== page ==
By mentioning the temple’s veil being torn in two, Luke provides his readers with not a few questions. He simply states it as fact. It is as if Theophilus has already some idea of its meaning – it is also a metaphoric allusion to the fulfilment of Jewish temple rituals in the slaying of the lamb of God who takes away the sins of the world. But the report of a coinciding event that happened on that same day, around that same time, it doesn’t seem to make much sense unless Theophilus had already been instructed in these ancient teachings. In that sense what we have said about Luke’s ongoing interest in linking his account of Jesus’ ministry with that of John the Baptist also comes into focus here. After all, John was well-known among Jesus disciples for having pointed them to Jesus “the Lamb of God who is taking away the sins of the world.”
And that then might suggest that Theophilus has some knowledge of John’s baptism (Acts 1:5; and also significantly 19:1-10). Would it not be another indication of how Luke’s two books were framed to tell how baptism in the name of Jesus, with the coming of God’s spirit, superseded the water baptism of John for repentance?
So far so good, but why does Luke’s narrative not provide us with any account of the 40 days between Jesus’ resurrection and his ascension? Could it then be that it is not elaborated because it was simply the time when Jesus clarified his teaching for his disciples? Was it not then that he answered their questions in the context of a reiteration of why his suffering was necessary for them. And so we have the repeated refrain in all Gospels that when he told them about his coming suffering they had no idea what he was talking about. Did he not have to provide them with the definitive explanation of the temple’s torn curtain to break through their “wilfully ignorant and lethargic hearts” (Luke 24:25)?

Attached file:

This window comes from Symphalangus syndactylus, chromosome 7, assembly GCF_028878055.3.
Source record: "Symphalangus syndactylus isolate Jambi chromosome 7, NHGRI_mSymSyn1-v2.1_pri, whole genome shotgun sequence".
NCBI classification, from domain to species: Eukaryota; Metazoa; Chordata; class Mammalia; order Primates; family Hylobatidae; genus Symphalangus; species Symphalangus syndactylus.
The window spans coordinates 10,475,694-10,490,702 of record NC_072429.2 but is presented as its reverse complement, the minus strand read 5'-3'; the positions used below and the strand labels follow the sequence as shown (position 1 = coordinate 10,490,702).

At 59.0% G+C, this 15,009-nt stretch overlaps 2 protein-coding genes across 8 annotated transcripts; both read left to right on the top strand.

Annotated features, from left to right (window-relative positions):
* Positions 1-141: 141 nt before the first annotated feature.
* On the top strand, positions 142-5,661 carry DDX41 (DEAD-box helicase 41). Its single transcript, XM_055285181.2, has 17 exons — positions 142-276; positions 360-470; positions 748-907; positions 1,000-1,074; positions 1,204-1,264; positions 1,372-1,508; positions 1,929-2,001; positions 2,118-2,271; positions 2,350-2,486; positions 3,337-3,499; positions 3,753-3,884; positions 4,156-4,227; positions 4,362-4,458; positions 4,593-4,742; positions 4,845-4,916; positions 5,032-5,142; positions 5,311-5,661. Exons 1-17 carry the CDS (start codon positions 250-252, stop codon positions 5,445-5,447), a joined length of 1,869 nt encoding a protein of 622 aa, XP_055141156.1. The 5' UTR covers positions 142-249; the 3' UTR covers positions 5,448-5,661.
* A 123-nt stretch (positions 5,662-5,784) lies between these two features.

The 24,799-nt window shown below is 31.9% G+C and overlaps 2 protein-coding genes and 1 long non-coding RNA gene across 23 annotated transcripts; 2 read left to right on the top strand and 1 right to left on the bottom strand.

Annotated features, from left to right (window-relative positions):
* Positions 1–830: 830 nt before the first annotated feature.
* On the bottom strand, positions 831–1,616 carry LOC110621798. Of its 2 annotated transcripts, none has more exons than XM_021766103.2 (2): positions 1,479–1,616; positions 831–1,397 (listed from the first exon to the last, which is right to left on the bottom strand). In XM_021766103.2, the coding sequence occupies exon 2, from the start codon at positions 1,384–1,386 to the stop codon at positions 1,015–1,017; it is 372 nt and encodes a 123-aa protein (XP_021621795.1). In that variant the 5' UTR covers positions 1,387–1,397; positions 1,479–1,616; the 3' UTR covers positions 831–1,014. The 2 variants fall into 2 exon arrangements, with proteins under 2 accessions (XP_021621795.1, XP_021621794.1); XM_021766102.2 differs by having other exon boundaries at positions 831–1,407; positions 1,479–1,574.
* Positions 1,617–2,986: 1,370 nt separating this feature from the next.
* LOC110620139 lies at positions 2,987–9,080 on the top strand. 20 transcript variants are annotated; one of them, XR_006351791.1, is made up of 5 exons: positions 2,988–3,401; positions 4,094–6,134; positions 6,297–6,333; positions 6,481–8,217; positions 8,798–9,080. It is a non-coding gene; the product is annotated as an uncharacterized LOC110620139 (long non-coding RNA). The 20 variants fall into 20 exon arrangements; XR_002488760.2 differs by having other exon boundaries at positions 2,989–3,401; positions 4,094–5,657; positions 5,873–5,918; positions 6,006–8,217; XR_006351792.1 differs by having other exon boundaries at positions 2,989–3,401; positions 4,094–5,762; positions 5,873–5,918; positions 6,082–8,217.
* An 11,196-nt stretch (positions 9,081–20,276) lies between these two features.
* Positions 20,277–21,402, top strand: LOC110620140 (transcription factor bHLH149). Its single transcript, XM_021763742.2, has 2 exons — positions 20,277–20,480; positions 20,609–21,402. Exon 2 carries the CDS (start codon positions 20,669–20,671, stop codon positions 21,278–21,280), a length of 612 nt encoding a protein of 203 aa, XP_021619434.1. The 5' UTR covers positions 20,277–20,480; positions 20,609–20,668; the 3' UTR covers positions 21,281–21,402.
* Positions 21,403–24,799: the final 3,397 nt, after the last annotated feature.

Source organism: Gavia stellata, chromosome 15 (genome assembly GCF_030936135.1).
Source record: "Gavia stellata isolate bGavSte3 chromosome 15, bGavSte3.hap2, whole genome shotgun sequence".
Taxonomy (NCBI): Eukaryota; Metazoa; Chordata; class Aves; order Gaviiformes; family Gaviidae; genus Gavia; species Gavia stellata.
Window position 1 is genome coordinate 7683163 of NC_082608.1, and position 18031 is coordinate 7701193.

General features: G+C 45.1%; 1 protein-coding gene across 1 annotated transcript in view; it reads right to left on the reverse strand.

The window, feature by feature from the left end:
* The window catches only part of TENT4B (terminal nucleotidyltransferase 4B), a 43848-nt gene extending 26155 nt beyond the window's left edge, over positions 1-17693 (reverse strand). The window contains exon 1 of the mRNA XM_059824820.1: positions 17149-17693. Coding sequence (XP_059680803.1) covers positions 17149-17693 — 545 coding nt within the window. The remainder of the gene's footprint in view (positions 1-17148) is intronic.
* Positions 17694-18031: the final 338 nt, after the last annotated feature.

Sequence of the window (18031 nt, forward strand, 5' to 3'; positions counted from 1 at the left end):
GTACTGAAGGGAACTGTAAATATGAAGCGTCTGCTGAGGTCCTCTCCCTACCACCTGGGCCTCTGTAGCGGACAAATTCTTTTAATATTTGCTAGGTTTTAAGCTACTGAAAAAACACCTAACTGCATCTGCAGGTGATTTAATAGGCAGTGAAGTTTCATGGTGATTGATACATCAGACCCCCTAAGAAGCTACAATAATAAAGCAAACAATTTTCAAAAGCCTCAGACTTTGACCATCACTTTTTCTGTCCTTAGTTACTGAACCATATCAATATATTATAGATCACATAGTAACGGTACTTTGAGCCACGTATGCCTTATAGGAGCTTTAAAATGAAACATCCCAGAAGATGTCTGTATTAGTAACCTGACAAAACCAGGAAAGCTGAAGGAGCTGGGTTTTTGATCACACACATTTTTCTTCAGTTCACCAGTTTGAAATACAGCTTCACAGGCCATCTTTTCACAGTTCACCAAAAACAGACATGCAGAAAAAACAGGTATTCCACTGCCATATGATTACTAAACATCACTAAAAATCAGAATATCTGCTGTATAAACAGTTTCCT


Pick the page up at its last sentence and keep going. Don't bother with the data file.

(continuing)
Luke, by his account of the haste by which Jesus’ crucifixion was carried out after his arrest and trial, seems to have taken on that characteristic into his own telling of the story. And indeed, it is, under his hasty telling, that this final chapter of what we have as “Luke’s Gospel” – his announcement of the Good News following Jesus’ suffering and resurrection. This then is all part of culmination of the story“until the day on which he was taken up from them into heaven” (Acts 1:2 see also Luke 24:51), and on the surface, it seems, we learn very little of the 40 days, apart from the account of the meeting on the road to Emmaus.
Of course, we can speculate about the exchange that took place between Jesus and his disciples as they regathered to meet him, and as he met them, in the 40 days between his resurrection and ascension. On one reliably reported occasion there were up to 500 disciples, brothers and sisters, meeting him (1 Corinthians 15:6). But what are we to understand by that 40 days – let alone that crowd of 500 witnesses? What are we to understand concerning what happened during this time? It would seem that these witnesses were participating in Jesus’ glorification in ways not dissimilar to what Peter, James and John had experienced on the “mount of transfiguration”, except now, instead of refraining from talking openly about what they had seen, as Jesus had then instructed them, they were to consider themselves as those called to prepare for the time when they would spread the word to every creature under heaven!
So as we consider that – provoked by the seeming riddle of Luke’s fleeting reference to “the temple curtain torn down the middle” – we might also come to a surprising conclusion. Rather than concluding, as we might easily do, that we only have sparse written accounts of what transpired on the 40 days between resurrection and ascension, we could just as well conclude that we have 4 Gospels which are the definitive account of Jesus’ “intensive” with his disciples during that period. That was when he taught them how his ministry had prepared him and them for his suffering and resurrection as Israel’s Messiah – his death and raising in which they now shared. It was also then that his relation to John the Baptist was clarified, and it was then further elaborated by Luke’s painstaking investigation, the results of which we now have in this Gospel.